BY Lucy Ives in Interviews | 15 DEC 21

Claire Lehmann’s Beautifully Wrong Realism

On the occasion of her solo show at David Lewis Gallery, the artist speaks to Lucy Ives about the surreal relationship between digital memory and oil painting

BY Lucy Ives in Interviews | 15 DEC 21

Lucy Ives: The imagery in your work is very strange. Where does it come from?

Claire Lehmann: Some imagery is cribbed from European paintings from the 1400s, particularly Flemish Primitives and other late-Gothic polyptychs; sometimes I range a bit later: Parmigianino, Zurbarán. The other broad class of source pictures are scientific and technical materials from the mid-twentieth century up to today – sources that offer a methodology for making representations. What these two kinds of images have in common, for me, is a bigger project of attempting to correctly take a vision from life, from active sight, and fix it to a two-dimensional plane for the future. It’s a long history of mimesis.

To me, the way in which representational strategies evolve is a near-mystical process, where stock concepts repeatedly take form by passing through the hands of many different artists. Image-makers are always trying to give fresh life to conventional subjects. I like watching how odd or attenuated a certain representational style gets before it snaps forward to some new beginning.

Claire Lehmann Late Findings 2021
Claire Lehmann, Late Findings, 2021, oil on canvas on panel, 51 × 51 cm. Courtesy: © the artist and David Lewis Gallery, New York

LI: How does your own style fit into all this?

CL: It’s hard for me to see whether I’m generating a particular style myself; I am sort of picking through the rubble of old material and rearranging it or juggling pieces of received content that are floating around in the ether. In some sense I imagine this way of painting as being beyond style, because I’m often appropriating from representations that contain, implicitly or explicitly, notions of rightness – or technical virtuosity rather than subjective style. I don’t find these themes to be dry or didactic, but rather haunting, because of all the slippages and misses that occur, the ways we always fall short of instructional ideals.

For example, I think the reason I can’t look away from European paintings in the 1400s is because it’s a moment when realism was so delicately, beautifully wrong. In terms of perspective, some things would be accurately portrayed, and others, not so much, like the funny stacking of people in crowds that you see in, say, the Ghent Altarpiece, as though you, the viewer, are hovering in mid-air. Or how in a Fra Angelico, an architectural structure will be more or less correctly projected in a mathematical sense, but then the lawn nearby depicts plants and grasses in an all-over, wallpaper-like way.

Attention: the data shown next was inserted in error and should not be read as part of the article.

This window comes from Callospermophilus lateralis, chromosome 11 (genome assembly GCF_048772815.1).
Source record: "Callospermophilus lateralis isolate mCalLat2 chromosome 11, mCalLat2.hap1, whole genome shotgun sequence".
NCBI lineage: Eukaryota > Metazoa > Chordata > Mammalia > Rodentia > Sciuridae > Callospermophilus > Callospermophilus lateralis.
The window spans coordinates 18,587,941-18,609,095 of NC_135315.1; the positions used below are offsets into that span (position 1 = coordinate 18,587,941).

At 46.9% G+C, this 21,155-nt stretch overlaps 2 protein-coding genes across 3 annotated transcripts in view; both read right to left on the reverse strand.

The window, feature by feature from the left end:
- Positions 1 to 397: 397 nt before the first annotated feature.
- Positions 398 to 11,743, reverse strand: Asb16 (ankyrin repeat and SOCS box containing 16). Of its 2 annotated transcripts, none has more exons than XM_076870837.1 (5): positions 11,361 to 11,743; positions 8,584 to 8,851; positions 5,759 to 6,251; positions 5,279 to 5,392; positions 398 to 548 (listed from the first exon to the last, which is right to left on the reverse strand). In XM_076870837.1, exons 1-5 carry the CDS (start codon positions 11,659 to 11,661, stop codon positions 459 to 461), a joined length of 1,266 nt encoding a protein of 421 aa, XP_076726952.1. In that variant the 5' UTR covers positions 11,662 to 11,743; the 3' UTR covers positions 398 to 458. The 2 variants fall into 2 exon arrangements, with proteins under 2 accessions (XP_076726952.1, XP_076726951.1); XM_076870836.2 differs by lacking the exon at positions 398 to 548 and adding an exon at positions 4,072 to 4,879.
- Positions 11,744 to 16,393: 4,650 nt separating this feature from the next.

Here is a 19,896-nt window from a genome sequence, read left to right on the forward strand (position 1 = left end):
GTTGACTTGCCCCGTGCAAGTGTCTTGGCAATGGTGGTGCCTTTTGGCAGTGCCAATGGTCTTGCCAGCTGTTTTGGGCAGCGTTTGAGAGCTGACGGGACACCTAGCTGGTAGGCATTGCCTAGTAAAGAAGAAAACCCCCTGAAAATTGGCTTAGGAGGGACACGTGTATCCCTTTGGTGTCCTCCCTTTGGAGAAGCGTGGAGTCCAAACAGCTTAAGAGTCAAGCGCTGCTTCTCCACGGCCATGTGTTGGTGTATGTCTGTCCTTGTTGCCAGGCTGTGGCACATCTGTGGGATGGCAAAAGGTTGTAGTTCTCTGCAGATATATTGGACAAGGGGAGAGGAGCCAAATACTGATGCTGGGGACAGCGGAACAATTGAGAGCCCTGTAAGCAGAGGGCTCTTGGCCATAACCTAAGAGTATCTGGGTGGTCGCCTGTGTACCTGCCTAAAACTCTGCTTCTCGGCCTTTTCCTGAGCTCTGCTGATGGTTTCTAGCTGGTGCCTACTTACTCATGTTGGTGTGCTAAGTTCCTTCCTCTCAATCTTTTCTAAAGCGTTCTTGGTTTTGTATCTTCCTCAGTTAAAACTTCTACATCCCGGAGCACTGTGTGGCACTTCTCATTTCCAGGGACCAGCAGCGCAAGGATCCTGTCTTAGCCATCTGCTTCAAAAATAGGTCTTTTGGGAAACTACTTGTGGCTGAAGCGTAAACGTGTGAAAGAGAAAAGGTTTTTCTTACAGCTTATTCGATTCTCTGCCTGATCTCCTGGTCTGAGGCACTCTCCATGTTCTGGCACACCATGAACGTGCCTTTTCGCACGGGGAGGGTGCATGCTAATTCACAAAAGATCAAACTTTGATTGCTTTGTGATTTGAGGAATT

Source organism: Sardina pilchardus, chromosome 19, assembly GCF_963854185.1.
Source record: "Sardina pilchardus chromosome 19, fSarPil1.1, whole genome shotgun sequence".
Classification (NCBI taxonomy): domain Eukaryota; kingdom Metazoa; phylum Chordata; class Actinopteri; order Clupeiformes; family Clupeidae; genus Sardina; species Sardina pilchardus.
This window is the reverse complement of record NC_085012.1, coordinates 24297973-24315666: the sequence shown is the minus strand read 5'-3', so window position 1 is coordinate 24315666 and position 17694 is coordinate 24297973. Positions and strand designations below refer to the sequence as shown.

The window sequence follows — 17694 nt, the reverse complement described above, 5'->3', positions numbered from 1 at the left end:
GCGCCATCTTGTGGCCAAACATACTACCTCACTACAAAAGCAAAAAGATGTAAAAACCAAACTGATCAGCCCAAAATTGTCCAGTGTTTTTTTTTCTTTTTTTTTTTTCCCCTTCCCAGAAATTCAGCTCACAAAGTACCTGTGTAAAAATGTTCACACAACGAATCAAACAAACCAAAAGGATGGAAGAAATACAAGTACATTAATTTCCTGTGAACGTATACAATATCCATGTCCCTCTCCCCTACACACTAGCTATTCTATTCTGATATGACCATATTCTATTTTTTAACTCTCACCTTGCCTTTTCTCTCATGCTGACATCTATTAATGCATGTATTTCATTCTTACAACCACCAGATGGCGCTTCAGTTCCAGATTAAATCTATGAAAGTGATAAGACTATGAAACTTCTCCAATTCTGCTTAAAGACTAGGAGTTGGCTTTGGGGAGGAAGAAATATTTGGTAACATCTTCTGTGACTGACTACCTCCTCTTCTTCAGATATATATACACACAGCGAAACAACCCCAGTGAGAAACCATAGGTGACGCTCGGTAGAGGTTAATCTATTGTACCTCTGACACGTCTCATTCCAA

This whole endeavour of mimetic image-making feels like a quasi-spiritual quest for the eternal: we’re going to snatch something from life and pin it down the best we can on a nice, durable surface and send it off into the future to live forever! It’s this continuing language we’ve all contributed to. I’ll never not be fascinated by the way we’ve tried to do that and inform others about how to do it. All the technologies and tests and didactic information about painting or photography or whatever are essentially saying: here’s this flower, wilting as we speak, but we’re going to capture that, to make sure that other people will see it in the future, just as we did today. It’s both incredibly melancholy and very optimistic.

One reason that paintings from centuries ago have hung around is that chemically they are so stable, thanks to plant oils and pine resin. That’s what oil painting is – we suspend these minerals from the earth in what is essentially a kind of amber.

Claire Lehmann The Mocking of Nature 2019
Claire Lehmann, The Mocking of Nature, 2019, oil on canvas on panel, 61 × 46 cm. Courtesy: © the artist and David Lewis Gallery, New York